Server Operating System Market Share – Lies, Lies, And More Lies

I was pointed at an article on The Unofficial Apple Web Blog titled Xserve End Of Life: Some opinions and ideas about Apple’s server strategy. I read it, and the numbers didn’t make any sense, so I started looking. Steven Sande, writer of the TUAW article got his numbers from an article by Mary Jane Foley at ZDNet titled IDC: Windows Server still rules the server roost. Mary Jane, who should know better by now got her numbers from an IDC (International Data Corporation) Press Release.

Note the chain. Steve, to Mary Jane, to IDC.

OK, so let’s look at the numbers. IDC states that:

Quarterly revenue of $5.1 billion for Windows servers represented 48.9% of overall quarterly factory revenue. This is the highest percentage of server hardware revenue that Windows servers have ever represented.

48.9% of the market. Sounds impressive, doesn’t it? But hold on, didn’t Mary Jane say something else? Weren’t her numbers higher? Specifically she said:

In Q1 2010, Windows Server was installed on 75.3 percent of the servers sold worldwide. Linux was on 20.8 percent of the servers and Unix on only 3.6 percent. Both Windows Server and Linux grew in share from Q4 2009 to Q1 2010; Unix declined slightly.

Fascinating. She’s talking about the IDC Press Release, and she’s spouting off numbers that aren’t in it, as if no one will notice. And in fact a lot of people didn’t notice. A search using the url, conducted using both Google and Bing, shows that Mary Jane’s numbers have been uncritically (I checked a bunch of the articles, most repeat the numbers without questioning them) repeated all over cyberspace. Numbers that Mary Jane possibly invented, saw in a dream, or had given to her under the table by either IDC, Microsoft, or someone else who had access to the full report. Note that Mary Jane doesn’t state that she had access to the complete report, so my assumption is that she doesn’t.

Now when Joe Blow’s blog repeats the numbers, it doesn’t mean much. But when Wikipedia quotes them on the Usage share of operating systems entry, well, that’s another matter. A lot of people depend upon Wikipedia for information, but in this case Wikipedia is quoting data that has no provenance. It just appeared out of nowhere.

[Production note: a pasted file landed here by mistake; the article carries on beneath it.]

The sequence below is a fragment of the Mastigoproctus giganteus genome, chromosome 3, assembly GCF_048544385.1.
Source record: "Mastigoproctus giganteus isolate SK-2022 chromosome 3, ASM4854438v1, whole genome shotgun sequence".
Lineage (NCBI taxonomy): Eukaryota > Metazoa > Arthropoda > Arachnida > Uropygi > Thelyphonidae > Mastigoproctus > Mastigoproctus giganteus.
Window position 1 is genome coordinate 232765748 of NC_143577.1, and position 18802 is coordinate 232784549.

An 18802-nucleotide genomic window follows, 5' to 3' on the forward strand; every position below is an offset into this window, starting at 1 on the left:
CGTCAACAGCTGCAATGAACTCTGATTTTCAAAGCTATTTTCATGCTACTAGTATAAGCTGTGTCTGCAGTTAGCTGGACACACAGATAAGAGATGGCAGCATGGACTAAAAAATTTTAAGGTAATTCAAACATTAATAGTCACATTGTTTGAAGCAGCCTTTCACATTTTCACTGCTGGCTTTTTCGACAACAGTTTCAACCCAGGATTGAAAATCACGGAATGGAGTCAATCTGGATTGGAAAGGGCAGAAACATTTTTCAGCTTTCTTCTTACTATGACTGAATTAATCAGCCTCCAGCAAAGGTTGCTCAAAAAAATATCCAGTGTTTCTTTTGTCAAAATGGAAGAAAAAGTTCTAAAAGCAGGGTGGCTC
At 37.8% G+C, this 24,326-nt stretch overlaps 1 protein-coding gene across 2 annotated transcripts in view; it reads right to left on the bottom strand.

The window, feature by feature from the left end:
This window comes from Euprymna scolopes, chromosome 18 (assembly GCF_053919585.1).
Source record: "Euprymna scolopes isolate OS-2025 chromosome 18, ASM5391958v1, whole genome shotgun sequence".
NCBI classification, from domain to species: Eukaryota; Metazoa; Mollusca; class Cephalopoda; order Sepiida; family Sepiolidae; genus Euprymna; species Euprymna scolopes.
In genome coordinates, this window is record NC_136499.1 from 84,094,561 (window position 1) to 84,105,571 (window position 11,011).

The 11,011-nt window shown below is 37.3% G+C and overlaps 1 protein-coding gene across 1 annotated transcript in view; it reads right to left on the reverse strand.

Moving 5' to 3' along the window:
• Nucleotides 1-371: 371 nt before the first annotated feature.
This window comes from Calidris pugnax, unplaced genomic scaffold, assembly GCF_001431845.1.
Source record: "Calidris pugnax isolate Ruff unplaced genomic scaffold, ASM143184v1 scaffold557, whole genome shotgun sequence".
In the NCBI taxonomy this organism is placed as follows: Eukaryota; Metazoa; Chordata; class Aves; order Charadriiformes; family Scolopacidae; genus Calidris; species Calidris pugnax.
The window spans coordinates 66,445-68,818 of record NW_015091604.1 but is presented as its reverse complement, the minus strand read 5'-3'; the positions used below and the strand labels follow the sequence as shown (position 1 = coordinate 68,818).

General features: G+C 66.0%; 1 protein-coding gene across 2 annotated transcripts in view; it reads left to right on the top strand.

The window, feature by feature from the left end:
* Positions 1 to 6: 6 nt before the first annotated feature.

Now it’s quite possible that Windows does have 75.3% of units shipped, that IDC tracked. Most large servers need to be reliable, and therefore they wouldn’t run Windows. If Windows was the primary OS installed on cheap commodity hardware, then the numbers might make sense.

Curiously the IDC study doesn’t cover servers shipped without an installed Operating System. There are a lot of companies that have an OS that they’ve tuned specifically for their requirements, either on their own, or using a company like Red Hat or Novell. And that’s another issue. Red Hat and Novell are two of the largest Linux Server Operating System vendors. They aren’t mentioned in the report. Why not? A quick look at Red Hat’s latest 10K filing with the American Securities and Exchange Commission shows that Red Hat booked revenues of $748 Million American Dollars!

Now this really puts ia different spin on things. Total sales of servers with a Microsoft Windows Server variant were reported as $5.1 Billion for Q1-2010. The IDC report says that sales of servers with Microsoft Windows Servers installed for Q4-2009 were $5.4 Billion. Let’s make a rash assumption – sales of servers with Microsoft Windows Server installed came to about $22.0 Billion for a full year.

Let’s make another, rasher assumption, that we can compare that ‘year’ with Red Hat’s reporting year, which ended in February 2010. Yes, it’s not close, but close only counts in horseshoes, hand grenades, tactical nuclear weapons,  and Blog posts.

OK, so let’s take a battle axe to the numbers.

First off, let’s assume that Windows Server was installed on 75.3% of the servers in the IDC study. Due to it’s unreliability Windows tends to be used on cheap, commodity systems. Any server that’s carrying a heavy load would usually run either Linux or a Unix variant (BSD, Solaris, Aix, OS X Server, etc). So if the numbers Mary Jane reported are right, there’s a lot of cheap crap out there with Windows server installed, a smaller amount of higher performance servers running a ‘nix variant, and an unknown number of servers shipped with no operating system (see below).